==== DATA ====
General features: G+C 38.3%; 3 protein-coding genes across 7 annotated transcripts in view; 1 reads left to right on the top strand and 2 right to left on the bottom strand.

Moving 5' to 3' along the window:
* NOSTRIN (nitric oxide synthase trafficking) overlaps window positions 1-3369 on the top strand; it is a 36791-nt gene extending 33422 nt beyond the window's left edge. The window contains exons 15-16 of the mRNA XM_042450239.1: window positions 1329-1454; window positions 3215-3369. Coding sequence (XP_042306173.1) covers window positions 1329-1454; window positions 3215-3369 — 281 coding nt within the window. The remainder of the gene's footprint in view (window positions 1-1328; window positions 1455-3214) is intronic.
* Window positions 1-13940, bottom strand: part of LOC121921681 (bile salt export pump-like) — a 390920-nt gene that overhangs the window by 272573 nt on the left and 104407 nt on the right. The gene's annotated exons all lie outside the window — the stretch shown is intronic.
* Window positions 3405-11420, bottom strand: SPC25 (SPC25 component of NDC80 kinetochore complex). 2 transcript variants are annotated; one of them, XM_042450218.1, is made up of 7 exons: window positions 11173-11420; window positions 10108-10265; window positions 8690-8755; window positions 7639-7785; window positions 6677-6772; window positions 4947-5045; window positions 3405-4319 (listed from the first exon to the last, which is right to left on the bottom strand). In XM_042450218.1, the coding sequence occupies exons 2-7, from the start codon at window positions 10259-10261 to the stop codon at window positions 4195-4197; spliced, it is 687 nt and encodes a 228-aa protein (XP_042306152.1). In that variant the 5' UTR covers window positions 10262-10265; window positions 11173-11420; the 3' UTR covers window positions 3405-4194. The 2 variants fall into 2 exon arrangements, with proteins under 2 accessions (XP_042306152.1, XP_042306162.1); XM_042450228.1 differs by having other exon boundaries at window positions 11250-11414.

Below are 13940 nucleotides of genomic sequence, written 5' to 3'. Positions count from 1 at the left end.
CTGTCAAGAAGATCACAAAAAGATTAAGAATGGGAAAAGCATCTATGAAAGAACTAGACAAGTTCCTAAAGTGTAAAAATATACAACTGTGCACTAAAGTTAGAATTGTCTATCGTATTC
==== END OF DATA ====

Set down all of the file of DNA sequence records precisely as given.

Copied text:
General features: G+C 38.3%; 3 protein-coding genes across 7 annotated transcripts in view; 1 reads left to right on the top strand and 2 right to left on the bottom strand.

Moving 5' to 3' along the window:
* NOSTRIN (nitric oxide synthase trafficking) overlaps window positions 1-3369 on the top strand; it is a 36791-nt gene extending 33422 nt beyond the window's left edge. The window contains exons 15-16 of the mRNA XM_042450239.1: window positions 1329-1454; window positions 3215-3369. Coding sequence (XP_042306173.1) covers window positions 1329-1454; window positions 3215-3369 — 281 coding nt within the window. The remainder of the gene's footprint in view (window positions 1-1328; window positions 1455-3214) is intronic.
* Window positions 1-13940, bottom strand: part of LOC121921681 (bile salt export pump-like) — a 390920-nt gene that overhangs the window by 272573 nt on the left and 104407 nt on the right. The gene's annotated exons all lie outside the window — the stretch shown is intronic.
* Window positions 3405-11420, bottom strand: SPC25 (SPC25 component of NDC80 kinetochore complex). 2 transcript variants are annotated; one of them, XM_042450218.1, is made up of 7 exons: window positions 11173-11420; window positions 10108-10265; window positions 8690-8755; window positions 7639-7785; window positions 6677-6772; window positions 4947-5045; window positions 3405-4319 (listed from the first exon to the last, which is right to left on the bottom strand). In XM_042450218.1, the coding sequence occupies exons 2-7, from the start codon at window positions 10259-10261 to the stop codon at window positions 4195-4197; spliced, it is 687 nt and encodes a 228-aa protein (XP_042306152.1). In that variant the 5' UTR covers window positions 10262-10265; window positions 11173-11420; the 3' UTR covers window positions 3405-4194. The 2 variants fall into 2 exon arrangements, with proteins under 2 accessions (XP_042306152.1, XP_042306162.1); XM_042450228.1 differs by having other exon boundaries at window positions 11250-11414.

Below are 13940 nucleotides of genomic sequence, written 5' to 3'. Positions count from 1 at the left end.
CTGTCAAGAAGATCACAAAAAGATTAAGAATGGGAAAAGCATCTATGAAAGAACTAGACAAGTTCCTAAAGTGTAAAAATATACAACTGTGCACTAAAGTTAGAATTGTCTATCGTATTC